MCI causes cognitive changes that are serious enough to be noticed by the individuals experiencing them and or by their family members. Yet these changes are not severe enough to interfere with routine life or independent functioning. The number of cases of MCI in this series suggests that patients are seeking help quite early in the disease process. There may be more awareness of dementia among families who have seen cases of this kind in other family members or neighbors.

It should be noted that the differential diagnosis of the types of dementia done here was clinical. They were not based on sophisticated laboratory or radiological tests as these are unaffordable to most in a less resourced country where medical expenses are paid out of pocket. Consequently, no tests, such as amyloid imaging (not available in India as yet) or fMRI were done.

This study is the first, largest, and only case series examining the distribution of types of dementia seen in a Dementia clinic.

Other studies [20] generally deal with population-based studies of the prevalence of all dementias, with small number of subjects. They are conducted for awareness generation and planning.

Some of the studies have examined the sub-types of dementia among all cases identified. Generally, the sub-types identified are AD [3] and in one study [21], vascular dementia was analyzed separately. The numbers of cases in all these studies have been small.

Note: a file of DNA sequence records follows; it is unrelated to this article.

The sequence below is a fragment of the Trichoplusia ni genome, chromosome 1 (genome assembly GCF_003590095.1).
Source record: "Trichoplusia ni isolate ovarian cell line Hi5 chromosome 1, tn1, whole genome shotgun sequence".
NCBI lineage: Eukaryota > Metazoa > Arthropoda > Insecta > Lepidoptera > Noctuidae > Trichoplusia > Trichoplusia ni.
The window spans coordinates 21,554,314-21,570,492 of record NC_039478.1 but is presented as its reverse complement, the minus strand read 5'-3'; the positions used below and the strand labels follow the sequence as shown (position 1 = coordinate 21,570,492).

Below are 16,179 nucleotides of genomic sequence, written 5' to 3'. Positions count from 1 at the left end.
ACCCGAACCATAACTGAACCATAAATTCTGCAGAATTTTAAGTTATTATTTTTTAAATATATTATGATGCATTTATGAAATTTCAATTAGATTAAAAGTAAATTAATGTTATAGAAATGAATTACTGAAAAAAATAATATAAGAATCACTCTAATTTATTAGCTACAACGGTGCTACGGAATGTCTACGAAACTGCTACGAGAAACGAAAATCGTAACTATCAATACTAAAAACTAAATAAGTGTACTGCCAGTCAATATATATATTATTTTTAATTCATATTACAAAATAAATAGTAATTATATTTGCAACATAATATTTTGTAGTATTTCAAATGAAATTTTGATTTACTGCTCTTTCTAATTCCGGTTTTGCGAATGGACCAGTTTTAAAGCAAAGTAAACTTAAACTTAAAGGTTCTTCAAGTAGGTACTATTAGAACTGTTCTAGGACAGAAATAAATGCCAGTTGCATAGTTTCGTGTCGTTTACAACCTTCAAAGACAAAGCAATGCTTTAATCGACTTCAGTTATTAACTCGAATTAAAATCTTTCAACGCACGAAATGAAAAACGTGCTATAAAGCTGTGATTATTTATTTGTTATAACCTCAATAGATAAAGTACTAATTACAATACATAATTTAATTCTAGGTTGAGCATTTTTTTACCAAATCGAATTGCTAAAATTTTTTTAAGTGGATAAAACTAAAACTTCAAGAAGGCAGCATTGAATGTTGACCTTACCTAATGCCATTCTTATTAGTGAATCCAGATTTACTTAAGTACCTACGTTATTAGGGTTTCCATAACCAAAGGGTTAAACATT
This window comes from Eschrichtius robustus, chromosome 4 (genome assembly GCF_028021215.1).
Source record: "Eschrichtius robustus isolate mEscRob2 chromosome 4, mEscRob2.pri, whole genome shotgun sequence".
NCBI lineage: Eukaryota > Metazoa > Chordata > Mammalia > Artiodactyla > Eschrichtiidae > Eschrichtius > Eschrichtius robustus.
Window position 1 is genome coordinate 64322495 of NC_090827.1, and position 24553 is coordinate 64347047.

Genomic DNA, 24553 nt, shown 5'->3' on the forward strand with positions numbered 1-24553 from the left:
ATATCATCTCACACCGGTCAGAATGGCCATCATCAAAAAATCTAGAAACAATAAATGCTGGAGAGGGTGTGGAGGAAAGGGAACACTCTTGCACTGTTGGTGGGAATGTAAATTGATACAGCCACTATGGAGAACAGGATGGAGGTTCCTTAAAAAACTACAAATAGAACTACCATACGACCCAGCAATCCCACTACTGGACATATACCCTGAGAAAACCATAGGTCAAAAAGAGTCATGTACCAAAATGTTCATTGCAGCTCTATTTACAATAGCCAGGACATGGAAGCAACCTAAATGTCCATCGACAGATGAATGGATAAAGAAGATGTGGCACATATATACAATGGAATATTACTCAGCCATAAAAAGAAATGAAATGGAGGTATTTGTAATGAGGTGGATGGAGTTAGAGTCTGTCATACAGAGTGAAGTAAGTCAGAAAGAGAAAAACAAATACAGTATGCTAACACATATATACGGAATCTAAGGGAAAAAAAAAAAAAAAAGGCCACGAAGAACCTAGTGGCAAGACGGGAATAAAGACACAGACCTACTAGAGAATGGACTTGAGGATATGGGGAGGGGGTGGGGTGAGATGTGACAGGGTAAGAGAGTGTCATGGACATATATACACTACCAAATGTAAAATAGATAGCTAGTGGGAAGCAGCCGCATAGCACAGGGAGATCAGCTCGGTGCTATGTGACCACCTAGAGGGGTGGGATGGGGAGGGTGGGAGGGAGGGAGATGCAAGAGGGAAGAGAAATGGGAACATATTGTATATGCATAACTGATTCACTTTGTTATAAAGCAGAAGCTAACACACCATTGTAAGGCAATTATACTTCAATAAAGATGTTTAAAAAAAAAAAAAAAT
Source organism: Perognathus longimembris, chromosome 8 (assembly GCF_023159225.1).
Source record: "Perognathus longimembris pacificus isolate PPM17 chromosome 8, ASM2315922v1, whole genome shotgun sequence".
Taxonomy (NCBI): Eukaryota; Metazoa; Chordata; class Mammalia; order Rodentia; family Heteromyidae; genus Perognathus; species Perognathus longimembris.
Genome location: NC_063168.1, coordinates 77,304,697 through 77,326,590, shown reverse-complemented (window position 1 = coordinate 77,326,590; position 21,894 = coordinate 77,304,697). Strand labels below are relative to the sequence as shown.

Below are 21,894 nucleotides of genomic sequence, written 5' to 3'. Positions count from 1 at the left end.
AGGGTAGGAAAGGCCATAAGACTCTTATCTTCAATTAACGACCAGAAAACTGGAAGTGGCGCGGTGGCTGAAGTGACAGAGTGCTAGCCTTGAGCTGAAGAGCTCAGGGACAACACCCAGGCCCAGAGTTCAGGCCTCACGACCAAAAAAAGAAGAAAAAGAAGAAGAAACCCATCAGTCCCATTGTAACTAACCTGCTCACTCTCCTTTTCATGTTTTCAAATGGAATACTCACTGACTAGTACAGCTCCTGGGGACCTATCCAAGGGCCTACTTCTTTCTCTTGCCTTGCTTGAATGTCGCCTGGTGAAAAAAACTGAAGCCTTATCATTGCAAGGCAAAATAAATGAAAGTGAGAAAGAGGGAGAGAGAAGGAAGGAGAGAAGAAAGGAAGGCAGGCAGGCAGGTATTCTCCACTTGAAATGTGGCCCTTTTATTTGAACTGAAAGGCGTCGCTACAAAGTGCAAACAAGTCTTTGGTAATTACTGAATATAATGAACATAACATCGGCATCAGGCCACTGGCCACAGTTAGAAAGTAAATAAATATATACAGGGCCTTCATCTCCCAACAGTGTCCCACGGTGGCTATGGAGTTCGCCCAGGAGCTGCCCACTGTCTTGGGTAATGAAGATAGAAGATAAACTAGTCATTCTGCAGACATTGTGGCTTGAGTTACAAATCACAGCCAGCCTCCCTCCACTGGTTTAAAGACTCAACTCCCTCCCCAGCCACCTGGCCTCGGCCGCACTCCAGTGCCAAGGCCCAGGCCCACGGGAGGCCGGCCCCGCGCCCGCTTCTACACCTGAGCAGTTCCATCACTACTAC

The objective of this study (to study the sub-types of dementia in a clinical series) is different from the population-based studies of the prevalence ofdementia.

There is limited information on risk factors for dementias in the cases studied. Cost is a major consideration among families of patients, many of whom have given up their jobs or are paying substantial sums of money for caregivers. Therefore, our established style of practice in the Dementia clinic is to recommend those tests which help us make a diagnosis (MRI brain). Other tests such as blood sugar and vitamin levels are available in most patients but not for the entire sample, thus meaningful analysis is not possible.

Also, the best known risk/protective factor, educational level, cannot be assessed in a structured manner, particularly in older patients who have been farmers or housewives. Thus asking a patient the number of grades of education would not apply.